Wakasa Lacquered Chopsticks

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Thanks to the recent boom in Japanese cuisine, it is delighting to see many foreigners using chopsticks beautifully! Japan is the rare country where people have their personal chopsticks at home. China and Korea have a culture of sharing chopsticks within the family, but Japan has developed a large variety of different chopsticks for each individual. And Wakasa lacquered chopsticks would be highly recommended to anyone who is interested in Japanese cuisine and chopsticks. Wakasa lacquered food utensils are made in Obama city, Fukui prefecture. They were registered as Traditional Crafts of Japan in 1978. Obama produces more than 80 % of all lacquered chopsticks in Japan.  Since Obama city shares its name with the 44th President of United States, Mr. Obama, he also received a set of personal chopsticks from the city.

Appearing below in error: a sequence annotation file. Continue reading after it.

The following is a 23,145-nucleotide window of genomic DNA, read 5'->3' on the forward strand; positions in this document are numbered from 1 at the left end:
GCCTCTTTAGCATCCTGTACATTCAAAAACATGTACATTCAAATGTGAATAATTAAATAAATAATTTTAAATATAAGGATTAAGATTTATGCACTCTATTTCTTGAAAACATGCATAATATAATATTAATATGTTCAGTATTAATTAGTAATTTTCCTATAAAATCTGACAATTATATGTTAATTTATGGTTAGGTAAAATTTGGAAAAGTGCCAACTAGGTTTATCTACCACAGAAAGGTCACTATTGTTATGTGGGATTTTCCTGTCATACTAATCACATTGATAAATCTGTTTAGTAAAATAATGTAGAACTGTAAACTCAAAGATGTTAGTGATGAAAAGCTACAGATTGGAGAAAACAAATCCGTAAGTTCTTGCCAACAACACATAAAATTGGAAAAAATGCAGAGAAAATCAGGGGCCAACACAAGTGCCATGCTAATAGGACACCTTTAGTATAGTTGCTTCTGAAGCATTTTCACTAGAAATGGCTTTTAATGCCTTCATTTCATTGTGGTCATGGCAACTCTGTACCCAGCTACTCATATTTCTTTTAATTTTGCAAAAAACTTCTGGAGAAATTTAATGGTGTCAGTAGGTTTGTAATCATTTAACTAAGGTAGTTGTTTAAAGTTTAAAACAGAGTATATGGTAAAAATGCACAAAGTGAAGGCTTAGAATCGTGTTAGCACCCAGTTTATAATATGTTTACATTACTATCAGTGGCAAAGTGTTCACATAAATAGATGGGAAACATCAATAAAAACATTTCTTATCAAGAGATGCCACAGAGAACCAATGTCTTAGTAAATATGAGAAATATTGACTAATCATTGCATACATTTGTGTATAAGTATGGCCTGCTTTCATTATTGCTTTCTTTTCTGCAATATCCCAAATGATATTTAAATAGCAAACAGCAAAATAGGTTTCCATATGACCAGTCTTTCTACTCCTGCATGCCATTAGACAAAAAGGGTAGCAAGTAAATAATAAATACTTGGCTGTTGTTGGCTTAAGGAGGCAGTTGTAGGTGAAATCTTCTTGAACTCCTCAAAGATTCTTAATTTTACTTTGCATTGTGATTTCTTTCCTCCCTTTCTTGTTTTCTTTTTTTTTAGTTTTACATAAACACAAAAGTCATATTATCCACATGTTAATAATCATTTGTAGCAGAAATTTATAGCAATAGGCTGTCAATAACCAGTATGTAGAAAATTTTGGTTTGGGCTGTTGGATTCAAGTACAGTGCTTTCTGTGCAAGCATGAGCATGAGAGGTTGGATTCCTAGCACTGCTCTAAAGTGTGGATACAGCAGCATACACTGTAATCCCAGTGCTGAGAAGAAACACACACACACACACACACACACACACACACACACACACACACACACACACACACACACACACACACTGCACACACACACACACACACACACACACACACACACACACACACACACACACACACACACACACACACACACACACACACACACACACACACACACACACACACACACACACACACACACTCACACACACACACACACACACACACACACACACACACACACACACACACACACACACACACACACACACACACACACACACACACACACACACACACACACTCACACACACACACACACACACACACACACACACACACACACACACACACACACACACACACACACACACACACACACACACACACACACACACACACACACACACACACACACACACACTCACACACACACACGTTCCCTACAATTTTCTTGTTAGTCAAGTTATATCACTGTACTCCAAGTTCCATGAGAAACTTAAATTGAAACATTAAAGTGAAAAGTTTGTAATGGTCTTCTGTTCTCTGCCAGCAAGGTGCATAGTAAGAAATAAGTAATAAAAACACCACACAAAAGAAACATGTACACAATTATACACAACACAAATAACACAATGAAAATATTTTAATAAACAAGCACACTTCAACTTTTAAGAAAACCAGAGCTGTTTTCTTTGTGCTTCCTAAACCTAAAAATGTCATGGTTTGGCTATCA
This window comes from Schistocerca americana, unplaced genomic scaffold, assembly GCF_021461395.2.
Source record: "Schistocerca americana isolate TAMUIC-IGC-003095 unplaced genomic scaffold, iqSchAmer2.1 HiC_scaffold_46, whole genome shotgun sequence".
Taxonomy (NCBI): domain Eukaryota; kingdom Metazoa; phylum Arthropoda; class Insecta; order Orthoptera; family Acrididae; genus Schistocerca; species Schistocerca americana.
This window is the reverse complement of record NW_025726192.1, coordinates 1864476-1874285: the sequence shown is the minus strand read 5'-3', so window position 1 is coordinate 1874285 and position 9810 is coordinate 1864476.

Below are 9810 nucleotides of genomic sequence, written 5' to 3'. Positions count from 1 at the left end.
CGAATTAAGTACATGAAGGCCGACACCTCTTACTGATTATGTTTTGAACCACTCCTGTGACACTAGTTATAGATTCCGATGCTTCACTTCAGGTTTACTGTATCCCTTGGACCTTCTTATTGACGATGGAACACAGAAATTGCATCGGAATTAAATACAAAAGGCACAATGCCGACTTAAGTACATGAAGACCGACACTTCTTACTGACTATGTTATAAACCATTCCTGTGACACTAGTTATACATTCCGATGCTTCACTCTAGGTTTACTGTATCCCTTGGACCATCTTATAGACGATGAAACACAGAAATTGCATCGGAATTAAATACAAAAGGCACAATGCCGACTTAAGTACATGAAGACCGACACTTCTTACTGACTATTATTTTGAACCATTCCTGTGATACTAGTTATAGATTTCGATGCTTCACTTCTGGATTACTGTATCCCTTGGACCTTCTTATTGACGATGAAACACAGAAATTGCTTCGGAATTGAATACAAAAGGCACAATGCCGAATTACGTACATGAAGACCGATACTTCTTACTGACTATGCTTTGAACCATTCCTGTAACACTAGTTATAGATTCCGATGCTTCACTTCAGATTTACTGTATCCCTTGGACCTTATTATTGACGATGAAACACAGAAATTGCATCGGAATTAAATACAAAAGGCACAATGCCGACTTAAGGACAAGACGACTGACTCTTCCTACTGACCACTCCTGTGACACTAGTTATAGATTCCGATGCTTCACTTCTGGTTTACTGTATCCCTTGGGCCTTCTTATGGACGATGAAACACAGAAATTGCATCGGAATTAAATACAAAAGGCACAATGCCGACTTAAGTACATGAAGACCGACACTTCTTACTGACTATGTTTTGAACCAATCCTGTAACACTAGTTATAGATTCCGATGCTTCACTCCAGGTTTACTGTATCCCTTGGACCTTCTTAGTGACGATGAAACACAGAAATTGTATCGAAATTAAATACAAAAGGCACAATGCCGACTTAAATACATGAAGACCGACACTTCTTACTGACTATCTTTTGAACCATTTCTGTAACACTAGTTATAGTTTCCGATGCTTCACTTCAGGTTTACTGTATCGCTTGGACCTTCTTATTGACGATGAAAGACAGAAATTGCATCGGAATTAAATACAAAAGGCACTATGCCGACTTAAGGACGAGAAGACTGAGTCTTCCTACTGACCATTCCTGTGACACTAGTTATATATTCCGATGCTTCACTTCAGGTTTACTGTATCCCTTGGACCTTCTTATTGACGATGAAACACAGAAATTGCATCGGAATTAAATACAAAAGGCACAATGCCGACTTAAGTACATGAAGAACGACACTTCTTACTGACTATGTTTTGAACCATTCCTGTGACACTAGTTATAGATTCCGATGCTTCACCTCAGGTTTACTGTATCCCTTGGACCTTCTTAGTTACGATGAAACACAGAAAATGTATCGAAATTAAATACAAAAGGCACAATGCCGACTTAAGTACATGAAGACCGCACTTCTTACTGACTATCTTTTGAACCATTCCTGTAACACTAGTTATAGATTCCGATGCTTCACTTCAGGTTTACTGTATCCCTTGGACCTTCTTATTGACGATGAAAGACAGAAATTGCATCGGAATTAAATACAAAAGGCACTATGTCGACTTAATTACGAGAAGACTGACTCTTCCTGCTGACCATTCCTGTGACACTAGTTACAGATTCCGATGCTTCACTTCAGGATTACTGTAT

The Wakasa lacquered method uses three main materials for decoration: eggshells, seashells, and leaves/seeds such as pine and cedar leaves. Chopsticks are covered with eggshells or seashells like bright stars in the clearest night sky. It is so beautiful and you will know immediately that this is Wakasa work. The shells are not pasted on the surface; instead, they are placed inside before being lacquered over and over. Then, the shells are revealed during resurfacing. It takes so much time and effort to make one set of chopsticks. This technique creates a smooth finish, without any roughness of touch. There are different sizes and designs for men, women and children, and it is not difficult to find a set that fits your hand nicely. Wakasa lacquered chopsticks are popular wedding gifts.

By the way, delicate maneuvering of chopsticks may be good for your brain, because hands are considered to be the second brain, according to Eastern medicine. The proper way to use chopsticks is to secure the lower chopstick with your middle, ring and little fingers while moving the upper chopstick with your thumb and forefinger.

Carrying your own chopsticks is becoming quite the fad recently. The practice is called “My Hashi (chopsticks)”. It helps to preserve forests, avoiding the waste caused by throwing away disposal utensils.  And eating with your favorite chopsticks makes each meal more special and delicious.

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